So, a three day pack (TDP) will be a little bigger than a standard assault pack but it won’t be a full ruck. These are the sort of things you will want to consider having for a winter load. You may choose some over others and you won’t necessarily take all on this very rapidly thrown together list. Don’t forget a waterproof liner or canoe bag inside your ruck to keep the contents dry. I may also have forgotten items:
Sleeping system: thermal mat (thermarest), goretex bivvy bag, sleeping bag. You will be wearing clothes inside the bag and you won’t take a huge four-season bag. Go for a lighter sleeping bag to save weight/bulk and prepare to be a little chilly. The space required for sleeping gear is primarily why you need a larger pack than a basic assault pack. Stuff the bag, inside the bivvy bag, into the bottom of the TDP.
Tarp/Thermal Shield: yes I haven’t produced it yet but when I do, I suggest you use the thermal shield concept to keep the eyes of aerial thermal surveillance off you. The basic tarp or thermal shield is also used for shelter from rain/snow. Use paracord/bungees pre-attached the the corners and use trees or cut sticks as appropriate to put it up. 
Spare Ammo/magazines (more below): Best to have it in magazines, but you could also go for stripper clips in a bandoleer. Given what I see with guys leaving mags on my ranges, either get good at using a dump pouch/shirt front or take more magazines!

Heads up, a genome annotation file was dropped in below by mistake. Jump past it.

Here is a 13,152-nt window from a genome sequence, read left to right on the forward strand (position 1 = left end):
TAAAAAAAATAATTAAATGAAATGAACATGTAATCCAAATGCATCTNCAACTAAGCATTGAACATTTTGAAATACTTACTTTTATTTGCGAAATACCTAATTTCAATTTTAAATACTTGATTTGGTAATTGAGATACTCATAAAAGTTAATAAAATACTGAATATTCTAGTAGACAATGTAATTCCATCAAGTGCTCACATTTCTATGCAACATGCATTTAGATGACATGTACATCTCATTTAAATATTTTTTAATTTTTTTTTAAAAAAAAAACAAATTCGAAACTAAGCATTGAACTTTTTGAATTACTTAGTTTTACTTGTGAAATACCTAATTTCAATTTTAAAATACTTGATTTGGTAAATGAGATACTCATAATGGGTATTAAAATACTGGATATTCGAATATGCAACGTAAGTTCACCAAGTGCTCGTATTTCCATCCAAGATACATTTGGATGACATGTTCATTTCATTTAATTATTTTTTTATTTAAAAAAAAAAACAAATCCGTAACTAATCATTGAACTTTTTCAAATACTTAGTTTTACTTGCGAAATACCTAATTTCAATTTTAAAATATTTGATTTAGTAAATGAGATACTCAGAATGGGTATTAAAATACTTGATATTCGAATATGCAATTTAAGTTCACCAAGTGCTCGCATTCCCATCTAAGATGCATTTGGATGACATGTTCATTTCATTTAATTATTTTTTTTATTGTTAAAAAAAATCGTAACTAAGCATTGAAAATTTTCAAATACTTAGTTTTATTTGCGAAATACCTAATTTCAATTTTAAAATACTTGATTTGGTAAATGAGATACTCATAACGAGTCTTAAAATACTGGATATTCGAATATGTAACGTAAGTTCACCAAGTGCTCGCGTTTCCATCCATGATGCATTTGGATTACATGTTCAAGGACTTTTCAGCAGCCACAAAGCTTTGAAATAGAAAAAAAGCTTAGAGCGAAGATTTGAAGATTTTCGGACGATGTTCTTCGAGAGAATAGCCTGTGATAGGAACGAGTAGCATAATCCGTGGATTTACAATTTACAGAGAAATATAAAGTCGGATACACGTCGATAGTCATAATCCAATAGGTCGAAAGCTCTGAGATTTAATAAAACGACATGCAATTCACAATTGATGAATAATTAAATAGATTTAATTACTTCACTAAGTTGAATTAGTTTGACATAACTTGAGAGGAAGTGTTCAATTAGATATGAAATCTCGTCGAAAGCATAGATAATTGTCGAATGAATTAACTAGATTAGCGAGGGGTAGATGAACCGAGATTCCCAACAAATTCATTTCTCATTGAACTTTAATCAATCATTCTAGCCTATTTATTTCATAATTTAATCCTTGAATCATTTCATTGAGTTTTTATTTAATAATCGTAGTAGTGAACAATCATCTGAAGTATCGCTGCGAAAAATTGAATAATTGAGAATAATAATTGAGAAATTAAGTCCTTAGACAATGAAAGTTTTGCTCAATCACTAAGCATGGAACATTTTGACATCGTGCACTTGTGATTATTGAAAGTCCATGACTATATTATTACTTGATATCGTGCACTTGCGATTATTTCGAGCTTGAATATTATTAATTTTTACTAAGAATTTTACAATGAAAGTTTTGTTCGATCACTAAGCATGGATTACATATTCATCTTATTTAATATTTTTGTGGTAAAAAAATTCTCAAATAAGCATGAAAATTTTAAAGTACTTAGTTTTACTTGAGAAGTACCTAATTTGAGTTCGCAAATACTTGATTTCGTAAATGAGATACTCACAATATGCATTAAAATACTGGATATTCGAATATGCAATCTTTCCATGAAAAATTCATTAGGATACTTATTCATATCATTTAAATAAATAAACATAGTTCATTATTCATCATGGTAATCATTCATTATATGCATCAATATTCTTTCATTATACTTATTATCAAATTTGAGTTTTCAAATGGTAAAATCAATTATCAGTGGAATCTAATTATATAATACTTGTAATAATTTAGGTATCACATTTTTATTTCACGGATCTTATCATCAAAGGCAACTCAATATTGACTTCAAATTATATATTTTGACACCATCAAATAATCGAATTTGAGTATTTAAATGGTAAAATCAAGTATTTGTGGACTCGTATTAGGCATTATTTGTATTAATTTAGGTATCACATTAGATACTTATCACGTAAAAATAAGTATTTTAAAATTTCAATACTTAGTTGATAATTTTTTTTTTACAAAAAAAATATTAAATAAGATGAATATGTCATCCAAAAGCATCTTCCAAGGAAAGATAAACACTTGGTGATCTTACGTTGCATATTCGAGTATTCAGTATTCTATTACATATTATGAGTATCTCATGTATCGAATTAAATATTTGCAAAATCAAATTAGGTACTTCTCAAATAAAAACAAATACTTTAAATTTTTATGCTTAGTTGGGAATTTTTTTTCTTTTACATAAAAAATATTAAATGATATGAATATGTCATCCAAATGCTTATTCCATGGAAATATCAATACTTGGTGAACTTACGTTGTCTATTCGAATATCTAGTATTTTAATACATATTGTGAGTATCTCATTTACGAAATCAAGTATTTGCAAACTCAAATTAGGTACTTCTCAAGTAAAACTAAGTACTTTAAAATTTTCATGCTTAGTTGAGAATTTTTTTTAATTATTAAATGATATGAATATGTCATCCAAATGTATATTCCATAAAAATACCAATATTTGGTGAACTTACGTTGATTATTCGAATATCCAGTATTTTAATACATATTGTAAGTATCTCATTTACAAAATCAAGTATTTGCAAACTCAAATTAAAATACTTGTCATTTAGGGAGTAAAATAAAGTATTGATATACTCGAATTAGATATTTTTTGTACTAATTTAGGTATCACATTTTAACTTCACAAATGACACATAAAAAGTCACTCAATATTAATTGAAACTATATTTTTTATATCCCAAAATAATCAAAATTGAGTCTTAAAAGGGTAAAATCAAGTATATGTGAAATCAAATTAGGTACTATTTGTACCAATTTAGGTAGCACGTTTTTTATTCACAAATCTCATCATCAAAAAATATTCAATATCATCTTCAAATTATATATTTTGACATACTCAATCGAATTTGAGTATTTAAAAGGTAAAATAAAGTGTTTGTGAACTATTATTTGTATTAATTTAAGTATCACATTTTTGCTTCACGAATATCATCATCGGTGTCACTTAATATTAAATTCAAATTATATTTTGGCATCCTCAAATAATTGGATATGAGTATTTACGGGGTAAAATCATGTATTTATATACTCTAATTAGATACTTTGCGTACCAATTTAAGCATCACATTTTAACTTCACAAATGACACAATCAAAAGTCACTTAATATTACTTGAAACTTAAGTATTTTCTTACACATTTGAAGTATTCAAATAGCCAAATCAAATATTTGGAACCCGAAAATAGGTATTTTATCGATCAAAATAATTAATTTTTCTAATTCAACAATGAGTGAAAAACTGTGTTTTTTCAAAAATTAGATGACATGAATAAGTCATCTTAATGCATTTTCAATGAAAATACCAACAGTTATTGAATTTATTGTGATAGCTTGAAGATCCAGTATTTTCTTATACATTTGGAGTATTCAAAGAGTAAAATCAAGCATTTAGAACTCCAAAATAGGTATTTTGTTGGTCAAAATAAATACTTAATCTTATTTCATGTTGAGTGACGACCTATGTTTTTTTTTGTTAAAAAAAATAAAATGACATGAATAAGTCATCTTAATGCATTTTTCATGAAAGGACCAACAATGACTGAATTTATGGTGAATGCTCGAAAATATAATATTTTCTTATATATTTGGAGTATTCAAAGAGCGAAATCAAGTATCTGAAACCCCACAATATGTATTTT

Spare socks/t-shirts
Warm clothing/jacket/thermal underwear/hat/gloves etc.
Goretex waterproof outer layer, jacket/trousers.
Night vision + Batteries.
Weapon cleaning kit/spares/lube: not to do a  full deep clean of your rifle., but to get the worst rust/carbon off it, fix malfunctions, lube it up, keep it running.
Lightweight stretcher/medical gear – to supplement the IFAK on your belt kit. More in depth stuff, like sutures. This is where you start to specialize across the team, with the medic going more in depth on what first aid gear he carries, others making up by carrying other stuff.
Solo  stove or similar: you need to be able to heat water/food. Dig the stove in, clear the area around it, then re cover it once you are done
Rations: either stripped down MRE’s or whatever you replace it with when they run out. In MRE terms, no more than two entree meals a day, snack on the other stuff like pound cake throughout the day/lunch etc. 
Water bladder/filter/purification drops: To supplement any canteens or bladder on your person. Hopefully there is plenty of water around in the winter. This is where you balance summer/winter. This winter list is heavy on ‘snivel’ gear, less heavy on water. In the heat, you can dump most of the snivel gear and load up more on water (but you may add a bug net to sleep in, for example). 
The makings: of hot tea/coffee/hot chocolate. For morale, at least dawn/dusk if you can. Drink hot drinks, heat up your food if you can and as the tactical situation allows. 
ETH – entrenching tool. For taking dumps and digging in as necessary. 
In conclusion, that is a short example list of the kind of thinking behind what you pack in your TDP. Not too much, enough to survive the cold. There are a multitude  of other little items that you can consider if I was gong to do a full list – paracord, wire saw, trash bag etc etc.
Ammunition: I would recommend at minimum 8 thirty round magazines on your person with at least the same again in your pack as a  reserve. Also, amend that depending on your mission. But your only resupply will be what you have with you.